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Photoelectric effect

Emission of electrons when light hits a material / From Wikipedia, the free encyclopedia

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The photoelectric effect is the emission of electrons when electromagnetic radiation, such as light, hits a material. Electrons emitted in this manner are called photoelectrons. The phenomenon is studied in condensed matter physics, solid state, and quantum chemistry to draw inferences about the properties of atoms, molecules and solids. The effect has found use in electronic devices specialized for light detection and precisely timed electron emission.

The emission of electrons from a metal plate caused by light quanta – photons.

The experimental results disagree with classical electromagnetism, which predicts that continuous light waves transfer energy to electrons, which would then be emitted when they accumulate enough energy. An alteration in the intensity of light would theoretically change the kinetic energy of the emitted electrons, with sufficiently dim light resulting in a delayed emission. The experimental results instead show that electrons are dislodged only when the light exceeds a certain frequency—regardless of the light's intensity or duration of exposure. Because a low-frequency beam at a high intensity does not build up the energy required to produce photoelectrons, as would be the case if light's energy accumulated over time from a continuous wave, Albert Einstein proposed that a beam of light is not a wave propagating through space, but a swarm of discrete energy packets, known as photons—term coined by Gilbert N. Lewis in 1926.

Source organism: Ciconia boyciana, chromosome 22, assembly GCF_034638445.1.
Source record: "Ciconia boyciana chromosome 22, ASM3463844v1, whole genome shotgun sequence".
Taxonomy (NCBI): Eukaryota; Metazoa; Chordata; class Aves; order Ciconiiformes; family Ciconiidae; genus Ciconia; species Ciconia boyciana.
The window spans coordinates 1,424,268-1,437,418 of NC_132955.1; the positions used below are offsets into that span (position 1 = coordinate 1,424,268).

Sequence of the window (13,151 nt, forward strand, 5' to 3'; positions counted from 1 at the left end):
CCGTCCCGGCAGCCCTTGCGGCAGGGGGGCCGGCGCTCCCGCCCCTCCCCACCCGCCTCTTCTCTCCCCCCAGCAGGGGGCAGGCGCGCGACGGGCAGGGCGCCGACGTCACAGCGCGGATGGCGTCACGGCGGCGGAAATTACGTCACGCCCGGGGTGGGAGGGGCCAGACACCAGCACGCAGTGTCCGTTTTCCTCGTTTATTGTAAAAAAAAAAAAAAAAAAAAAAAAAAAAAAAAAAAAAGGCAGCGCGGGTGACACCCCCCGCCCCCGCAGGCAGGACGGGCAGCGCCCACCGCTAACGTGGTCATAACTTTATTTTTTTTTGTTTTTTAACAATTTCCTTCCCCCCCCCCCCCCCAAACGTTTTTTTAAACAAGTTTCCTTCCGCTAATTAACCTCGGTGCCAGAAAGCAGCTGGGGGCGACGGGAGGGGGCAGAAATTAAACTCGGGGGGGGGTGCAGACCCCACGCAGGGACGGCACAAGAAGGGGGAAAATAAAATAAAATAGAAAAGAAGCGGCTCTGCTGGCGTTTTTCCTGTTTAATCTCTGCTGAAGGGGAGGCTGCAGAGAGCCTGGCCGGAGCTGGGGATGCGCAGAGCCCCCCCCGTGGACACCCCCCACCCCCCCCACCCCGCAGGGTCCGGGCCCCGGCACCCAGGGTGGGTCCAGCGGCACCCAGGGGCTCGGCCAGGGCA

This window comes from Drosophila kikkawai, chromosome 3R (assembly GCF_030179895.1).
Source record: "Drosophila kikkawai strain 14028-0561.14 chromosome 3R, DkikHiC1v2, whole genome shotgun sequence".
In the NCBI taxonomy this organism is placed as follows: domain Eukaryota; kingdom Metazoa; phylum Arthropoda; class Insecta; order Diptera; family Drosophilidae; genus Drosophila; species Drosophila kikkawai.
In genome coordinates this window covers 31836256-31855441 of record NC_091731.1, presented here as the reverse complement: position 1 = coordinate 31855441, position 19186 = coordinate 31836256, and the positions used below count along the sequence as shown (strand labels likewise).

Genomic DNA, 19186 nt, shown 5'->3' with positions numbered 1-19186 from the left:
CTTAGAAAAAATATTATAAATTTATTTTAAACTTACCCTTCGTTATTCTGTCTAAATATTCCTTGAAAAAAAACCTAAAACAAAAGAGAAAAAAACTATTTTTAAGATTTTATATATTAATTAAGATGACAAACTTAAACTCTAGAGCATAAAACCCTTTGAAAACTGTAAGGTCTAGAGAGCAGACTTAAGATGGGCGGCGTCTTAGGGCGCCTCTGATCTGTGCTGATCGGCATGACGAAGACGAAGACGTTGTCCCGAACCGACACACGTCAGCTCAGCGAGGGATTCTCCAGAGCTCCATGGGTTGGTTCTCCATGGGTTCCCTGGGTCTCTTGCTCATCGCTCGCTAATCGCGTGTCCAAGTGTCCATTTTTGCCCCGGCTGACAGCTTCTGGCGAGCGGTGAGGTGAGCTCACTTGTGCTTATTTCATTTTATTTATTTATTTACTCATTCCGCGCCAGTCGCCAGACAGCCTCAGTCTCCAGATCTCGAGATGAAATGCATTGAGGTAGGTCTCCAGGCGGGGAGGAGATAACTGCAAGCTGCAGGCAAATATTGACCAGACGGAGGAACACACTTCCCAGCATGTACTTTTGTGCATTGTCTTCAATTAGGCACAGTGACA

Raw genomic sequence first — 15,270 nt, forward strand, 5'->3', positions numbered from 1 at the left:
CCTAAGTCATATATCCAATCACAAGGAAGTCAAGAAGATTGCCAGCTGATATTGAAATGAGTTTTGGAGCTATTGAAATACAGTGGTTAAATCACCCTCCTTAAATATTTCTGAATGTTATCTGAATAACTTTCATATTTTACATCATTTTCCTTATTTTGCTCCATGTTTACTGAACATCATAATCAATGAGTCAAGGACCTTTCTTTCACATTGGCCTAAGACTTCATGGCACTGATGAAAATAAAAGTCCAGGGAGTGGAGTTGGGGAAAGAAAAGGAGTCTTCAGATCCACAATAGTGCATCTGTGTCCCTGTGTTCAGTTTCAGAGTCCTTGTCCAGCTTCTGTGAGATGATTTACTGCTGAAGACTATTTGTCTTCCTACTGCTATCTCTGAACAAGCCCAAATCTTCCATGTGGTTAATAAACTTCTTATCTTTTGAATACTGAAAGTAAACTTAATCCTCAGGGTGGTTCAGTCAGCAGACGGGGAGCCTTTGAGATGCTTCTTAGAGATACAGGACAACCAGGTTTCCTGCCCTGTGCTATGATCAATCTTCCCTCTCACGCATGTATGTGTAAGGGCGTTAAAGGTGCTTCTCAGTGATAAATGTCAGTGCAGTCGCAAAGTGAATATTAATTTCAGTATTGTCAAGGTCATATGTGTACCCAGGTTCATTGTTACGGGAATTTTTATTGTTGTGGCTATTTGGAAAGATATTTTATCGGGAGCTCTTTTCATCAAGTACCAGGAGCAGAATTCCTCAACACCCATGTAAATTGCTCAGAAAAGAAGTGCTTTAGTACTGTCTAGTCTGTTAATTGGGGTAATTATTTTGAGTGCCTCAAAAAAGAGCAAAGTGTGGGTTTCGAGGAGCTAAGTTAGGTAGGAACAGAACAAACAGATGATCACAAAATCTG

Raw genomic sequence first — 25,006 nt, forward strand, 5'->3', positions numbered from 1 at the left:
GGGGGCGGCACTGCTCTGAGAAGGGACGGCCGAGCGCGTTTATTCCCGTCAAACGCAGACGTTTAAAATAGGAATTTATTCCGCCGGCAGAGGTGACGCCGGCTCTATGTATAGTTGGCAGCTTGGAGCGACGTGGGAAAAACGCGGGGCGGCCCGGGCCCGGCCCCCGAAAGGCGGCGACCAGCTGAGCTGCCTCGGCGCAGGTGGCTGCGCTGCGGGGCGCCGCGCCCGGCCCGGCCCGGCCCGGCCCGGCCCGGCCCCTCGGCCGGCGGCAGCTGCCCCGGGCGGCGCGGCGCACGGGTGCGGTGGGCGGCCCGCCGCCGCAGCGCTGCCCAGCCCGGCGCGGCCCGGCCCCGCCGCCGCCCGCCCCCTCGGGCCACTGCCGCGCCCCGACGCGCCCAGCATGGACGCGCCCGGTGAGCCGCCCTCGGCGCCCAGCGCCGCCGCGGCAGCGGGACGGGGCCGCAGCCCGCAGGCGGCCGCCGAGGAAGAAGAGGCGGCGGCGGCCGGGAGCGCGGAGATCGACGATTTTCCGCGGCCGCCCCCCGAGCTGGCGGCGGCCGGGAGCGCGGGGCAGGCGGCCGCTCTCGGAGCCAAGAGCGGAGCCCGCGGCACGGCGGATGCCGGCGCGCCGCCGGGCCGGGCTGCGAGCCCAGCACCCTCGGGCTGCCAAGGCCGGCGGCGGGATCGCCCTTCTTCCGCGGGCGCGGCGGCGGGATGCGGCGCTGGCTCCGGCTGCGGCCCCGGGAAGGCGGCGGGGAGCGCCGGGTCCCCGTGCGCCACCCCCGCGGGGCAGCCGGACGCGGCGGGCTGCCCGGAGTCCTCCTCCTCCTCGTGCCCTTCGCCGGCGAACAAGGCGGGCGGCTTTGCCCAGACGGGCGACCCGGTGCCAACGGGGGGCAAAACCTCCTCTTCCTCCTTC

Emission of conduction electrons from typical metals requires a few electron-volt (eV) light quanta, corresponding to short-wavelength visible or ultraviolet light. In extreme cases, emissions are induced with photons approaching zero energy, like in systems with negative electron affinity and the emission from excited states, or a few hundred keV photons for core electrons in elements with a high atomic number.[1] Study of the photoelectric effect led to important steps in understanding the quantum nature of light and electrons and influenced the formation of the concept of wave–particle duality.[2] Other phenomena where light affects the movement of electric charges include the photoconductive effect, the photovoltaic effect, and the photoelectrochemical effect.